Development of an agar lift-DNA/DNA hybridization technique for use in visualization of the spatial distribution of Eubacteria on soil surfaces

Fiona L. Jordan, Raina M. Maier

Research output: Contribution to journalArticle

6 Scopus citations


While microbial growth is well-understood in pure culture systems, less is known about growth in intact soil systems. The objective of this work was to develop a technique to allow visualization of the two-dimensional spatial distribution of bacterial growth on a homogenous soil surface. This technique is a two-step process wherein an agar lift is taken and analyzed using a universal gene probe. An agar lift is comprised of a thin layer of soil that is removed from a soil surface using an agar slab. The agar is incubated to allow for microbial growth, after which, colonies are transferred to a membrane for conventional bacterial colony DNA/DNA hybridization analysis. In this study, a eubacterial specific probe was used to demonstrate that growing bacterial populations on soil surfaces could be visualized. Results show that microbial growth and distribution was nonuniform across the soil surface. Spot supplementation of the soil with benzoate or glucose resulted in a localized microbial growth response. Since only growing colonies are detected, this technique should facilitate a greater understanding of the microbial distribution and its response to substrate addition in more heterogenous soil systems.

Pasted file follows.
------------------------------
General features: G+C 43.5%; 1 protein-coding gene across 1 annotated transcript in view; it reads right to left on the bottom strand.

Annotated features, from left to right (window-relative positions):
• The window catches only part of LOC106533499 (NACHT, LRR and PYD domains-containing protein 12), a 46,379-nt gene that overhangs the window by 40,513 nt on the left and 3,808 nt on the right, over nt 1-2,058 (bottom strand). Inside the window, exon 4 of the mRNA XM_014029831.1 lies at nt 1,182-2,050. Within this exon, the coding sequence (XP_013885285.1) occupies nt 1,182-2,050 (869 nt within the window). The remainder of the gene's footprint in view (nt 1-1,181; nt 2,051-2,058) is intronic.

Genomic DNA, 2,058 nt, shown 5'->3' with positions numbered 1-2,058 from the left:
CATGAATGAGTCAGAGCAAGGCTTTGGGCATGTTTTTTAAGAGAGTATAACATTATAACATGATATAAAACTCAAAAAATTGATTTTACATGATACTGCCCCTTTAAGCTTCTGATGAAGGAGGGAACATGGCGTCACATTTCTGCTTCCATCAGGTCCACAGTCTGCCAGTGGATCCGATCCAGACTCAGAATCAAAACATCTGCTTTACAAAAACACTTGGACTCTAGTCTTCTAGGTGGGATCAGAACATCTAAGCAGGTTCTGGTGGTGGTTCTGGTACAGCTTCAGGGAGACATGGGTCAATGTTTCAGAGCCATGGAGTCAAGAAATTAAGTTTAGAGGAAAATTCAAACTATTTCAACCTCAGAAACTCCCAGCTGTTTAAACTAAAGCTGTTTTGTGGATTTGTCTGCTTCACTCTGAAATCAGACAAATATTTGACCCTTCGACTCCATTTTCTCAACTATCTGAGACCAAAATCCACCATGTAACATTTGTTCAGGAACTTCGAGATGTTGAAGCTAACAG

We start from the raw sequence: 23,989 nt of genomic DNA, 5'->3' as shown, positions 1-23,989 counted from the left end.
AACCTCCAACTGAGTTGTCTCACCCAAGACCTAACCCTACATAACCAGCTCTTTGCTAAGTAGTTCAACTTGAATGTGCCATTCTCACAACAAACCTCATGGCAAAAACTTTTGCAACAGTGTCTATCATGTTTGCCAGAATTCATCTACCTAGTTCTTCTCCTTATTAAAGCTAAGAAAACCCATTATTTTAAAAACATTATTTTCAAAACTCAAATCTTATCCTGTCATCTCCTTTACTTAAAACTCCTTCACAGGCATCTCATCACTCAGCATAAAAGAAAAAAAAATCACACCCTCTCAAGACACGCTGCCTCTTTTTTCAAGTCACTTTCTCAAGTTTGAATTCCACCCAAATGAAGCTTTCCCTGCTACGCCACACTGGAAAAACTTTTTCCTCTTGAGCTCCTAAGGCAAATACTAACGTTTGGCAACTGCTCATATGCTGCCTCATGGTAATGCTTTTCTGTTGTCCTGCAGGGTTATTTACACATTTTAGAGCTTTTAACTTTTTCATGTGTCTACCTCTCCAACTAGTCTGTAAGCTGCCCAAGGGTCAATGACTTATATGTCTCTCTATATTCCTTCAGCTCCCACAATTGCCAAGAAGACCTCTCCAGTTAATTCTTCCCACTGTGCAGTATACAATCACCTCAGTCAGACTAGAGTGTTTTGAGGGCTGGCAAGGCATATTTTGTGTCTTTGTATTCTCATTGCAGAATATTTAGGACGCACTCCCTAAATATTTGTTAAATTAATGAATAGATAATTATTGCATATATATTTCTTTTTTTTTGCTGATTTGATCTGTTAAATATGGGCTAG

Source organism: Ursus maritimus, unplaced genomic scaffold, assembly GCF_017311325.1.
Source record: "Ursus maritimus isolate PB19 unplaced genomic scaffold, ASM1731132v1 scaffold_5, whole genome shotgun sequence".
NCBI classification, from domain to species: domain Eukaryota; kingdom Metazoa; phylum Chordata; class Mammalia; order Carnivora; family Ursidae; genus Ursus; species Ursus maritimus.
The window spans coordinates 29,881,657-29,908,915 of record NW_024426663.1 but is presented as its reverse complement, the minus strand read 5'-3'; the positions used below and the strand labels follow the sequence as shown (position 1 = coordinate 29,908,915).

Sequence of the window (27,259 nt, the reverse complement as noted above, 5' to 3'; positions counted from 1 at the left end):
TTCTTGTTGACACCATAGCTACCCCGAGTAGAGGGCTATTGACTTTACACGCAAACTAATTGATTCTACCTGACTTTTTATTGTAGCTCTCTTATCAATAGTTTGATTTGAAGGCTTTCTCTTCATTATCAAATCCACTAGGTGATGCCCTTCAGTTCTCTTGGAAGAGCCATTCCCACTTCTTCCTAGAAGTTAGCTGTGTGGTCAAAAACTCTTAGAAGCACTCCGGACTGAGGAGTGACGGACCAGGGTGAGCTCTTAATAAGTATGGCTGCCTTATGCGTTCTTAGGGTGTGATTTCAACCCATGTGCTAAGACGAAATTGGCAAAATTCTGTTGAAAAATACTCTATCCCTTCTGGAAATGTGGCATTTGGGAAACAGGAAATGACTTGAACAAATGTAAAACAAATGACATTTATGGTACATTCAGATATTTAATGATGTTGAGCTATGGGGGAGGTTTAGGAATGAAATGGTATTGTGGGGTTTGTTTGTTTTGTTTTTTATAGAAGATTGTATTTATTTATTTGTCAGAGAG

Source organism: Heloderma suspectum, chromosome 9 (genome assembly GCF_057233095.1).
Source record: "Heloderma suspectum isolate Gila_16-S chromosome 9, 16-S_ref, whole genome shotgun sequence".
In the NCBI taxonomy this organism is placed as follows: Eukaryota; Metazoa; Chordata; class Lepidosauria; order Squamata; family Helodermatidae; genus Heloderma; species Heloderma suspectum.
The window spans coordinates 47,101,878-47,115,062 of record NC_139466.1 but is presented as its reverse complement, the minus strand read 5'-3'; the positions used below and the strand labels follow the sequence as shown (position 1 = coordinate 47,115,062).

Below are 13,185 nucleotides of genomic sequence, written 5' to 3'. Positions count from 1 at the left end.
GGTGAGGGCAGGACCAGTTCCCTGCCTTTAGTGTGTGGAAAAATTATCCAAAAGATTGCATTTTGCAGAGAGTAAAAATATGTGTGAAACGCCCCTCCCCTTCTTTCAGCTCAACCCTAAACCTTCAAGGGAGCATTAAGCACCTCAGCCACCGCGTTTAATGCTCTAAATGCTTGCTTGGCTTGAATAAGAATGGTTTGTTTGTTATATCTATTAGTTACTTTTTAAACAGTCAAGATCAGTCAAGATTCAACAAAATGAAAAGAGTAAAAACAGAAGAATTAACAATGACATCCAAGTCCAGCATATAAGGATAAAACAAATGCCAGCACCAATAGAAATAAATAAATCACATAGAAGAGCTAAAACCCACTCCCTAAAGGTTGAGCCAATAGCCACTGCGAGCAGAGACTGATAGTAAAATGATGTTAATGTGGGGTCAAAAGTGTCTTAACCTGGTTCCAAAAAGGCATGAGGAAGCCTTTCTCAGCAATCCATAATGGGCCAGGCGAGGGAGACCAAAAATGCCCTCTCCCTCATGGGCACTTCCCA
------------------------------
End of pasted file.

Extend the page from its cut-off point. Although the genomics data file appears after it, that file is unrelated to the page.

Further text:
Original languageEnglish (US)
Pages (from-to)107-117
Number of pages11
JournalJournal of Microbiological Methods
Issue number1-2
StatePublished - Oct 1 1999



  • Bacterial growth
  • Colony hybridization
  • Microbial spatial distribution
  • Soil surfaces

ASJC Scopus subject areas

  • Microbiology
  • Molecular Biology
  • Microbiology (medical)

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